There’s few P.I.’s that have been put through the emotional ringer more than Moe Prager (Alright, Ken Bruen’s Jack Taylor has taken more than his fair share of bumps) and just when you think there’s nothing else Prager’s creator, Reed Farrel Coleman, can do to the former Brooklyn beat cop and current wine jockey, Colman throws him into the meat grinder again. Here’s from Coleman’s newest, Innocent Monster.
Seven years have passed since the brutal murder that tore Moe Prager’s family apart and it’s been six years since Moe’s brushed the dust off his PI license. But when his estranged daughter Sarah comes to him with a request he cannot refuse, Moe takes a deep breath and plunges back into the icy, opaque waters of secrets and lies. Sashi Bluntstone, an eleven-year-old art prodigy and daughter of Sarah’s dearest childhood friend, has been abducted. Three weeks into the investigation, the cops have gotten nowhere and the parents have gotten desperate. Desperation, the door through which Moe Prager always enters, swings wide open. Just as in Sashi’s paintings, there’s much more to the case than one can see at a glance.
With the help of an ex-football star, Moe stumbles around the fringes of the New York art scene, trying to get a handle on where the art stops and the commerce begins. Much to Moe’s surprise and disgust, he discovers that Sashi is, on the one hand, revered as a cash cow and, on the other, reviled as a fraud and a joke. Suspects abound beyond the usual predators and pedophiles, for it is those closest to Sashi in life who have the most to gain from her death. Cruel ironies lurk around every corner, beneath every painting, and behind every door. Almost nothing is what it seems.
Beware the innocent monster, for it need not hide itself and it lives closely among us: sometimes as close as the mirror.
I’ve been a fan of Coleman’s since I started reading crime fiction and whenever I get the chance to interview the man, I jump at it. I hope you enjoy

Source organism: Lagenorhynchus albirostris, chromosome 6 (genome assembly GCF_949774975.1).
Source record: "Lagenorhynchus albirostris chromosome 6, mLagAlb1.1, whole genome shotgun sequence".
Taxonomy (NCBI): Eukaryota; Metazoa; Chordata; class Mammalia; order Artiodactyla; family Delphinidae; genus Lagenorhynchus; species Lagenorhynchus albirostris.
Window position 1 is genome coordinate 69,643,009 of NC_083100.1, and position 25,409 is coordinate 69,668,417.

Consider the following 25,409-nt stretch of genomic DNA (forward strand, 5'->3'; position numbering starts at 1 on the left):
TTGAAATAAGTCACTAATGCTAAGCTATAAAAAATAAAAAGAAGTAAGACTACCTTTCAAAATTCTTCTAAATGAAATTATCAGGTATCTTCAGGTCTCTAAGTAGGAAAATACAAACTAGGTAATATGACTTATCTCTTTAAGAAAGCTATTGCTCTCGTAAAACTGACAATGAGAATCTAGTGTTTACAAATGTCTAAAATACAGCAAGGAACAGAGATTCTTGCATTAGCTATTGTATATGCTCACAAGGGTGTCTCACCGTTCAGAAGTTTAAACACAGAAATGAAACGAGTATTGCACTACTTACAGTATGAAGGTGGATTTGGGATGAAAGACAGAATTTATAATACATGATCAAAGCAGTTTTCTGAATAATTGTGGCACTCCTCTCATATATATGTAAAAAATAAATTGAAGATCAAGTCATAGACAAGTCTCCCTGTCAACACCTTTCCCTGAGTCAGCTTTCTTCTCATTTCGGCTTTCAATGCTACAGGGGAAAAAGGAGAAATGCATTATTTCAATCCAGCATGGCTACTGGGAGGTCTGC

After the jump check out the interview with Reed.
Keith Rawson: With Innocent Monster you set the novel in the New York art world, what made you want to tackle this particular culture?
Reed Farrel Coleman: For many reasons. First of which is that my son, now in his freshman year at the Fashion Institute of Technology in Manhattan, is an illustrator and wants to make the art world his world. I also wanted to say something about all artistic endeavors and how perilous a life it can be. It’s particularly perilous for a little girl being manipulated by people she should be able to love and trust. I have the good fortune of knowing artist and novelist Jonathan Santlofer pretty well and he volunteered to help me navigate around the fringes. This novel is not about the NY art scene per se, but about the fringes where the legitimate art world and the commercially taste-free art worlds collide. It is not dissimilar from what goes on at the fringes of the publishing world. The story features a child in danger, yes, but there are many dangers beyond physical harm. I wanted to explore those aspects of danger as well.
What kind of research went into Innocent Monster? Did you visit galleries and artists do get a feel for the current art scene?
I drank a lot. No, seriously, I’m not big on research. Jon Santlofer helped me to understand where serious artists draw the line(no pun intended)between pretty pictures done by naives and serious art done by people with a deep understanding of where art comes from. The rest of it comes from things I’ve picked up living in New York. And there are always the old and very fundamental questions about what defines art and beauty. They are questions worth asking and exploring.
Your victim in the novel, Sashi Bluntstone, is a child prodigy, did you mirror the character off of any real life figure?
Well, I am always fascinated by the concept of prodigies and child actors. Life is hard enough when you grow up at a normal pace, but I can’t imagine the stresses childhood prodigies must face, especially if they are the source of a family’s wealth. Can anyone say the name Michael Jackson? How must it skew their world views and self-images? I also saw a documentary a few years ago about a childhood art prodigy and saw that this upending of the usual family order takes a toll on parents as well as on the prodigy.
Do you find using a child as a victim difficult to write?
I generally don’t put children in danger in my novels. It was a delicate balancing act for me and really struggled with it. What I determined was that I would not do any harm to the child, if any, “on camera”. I think people need to read the book in order to see if I handled it as well as I thought I did. But, let’s face it, children often are victims and victims of the most awful things. Like everything else, it’s not the subject itself that really matters, but how you handle the subject. No one can accuse me of being gratuitous about how I dealt with the subject.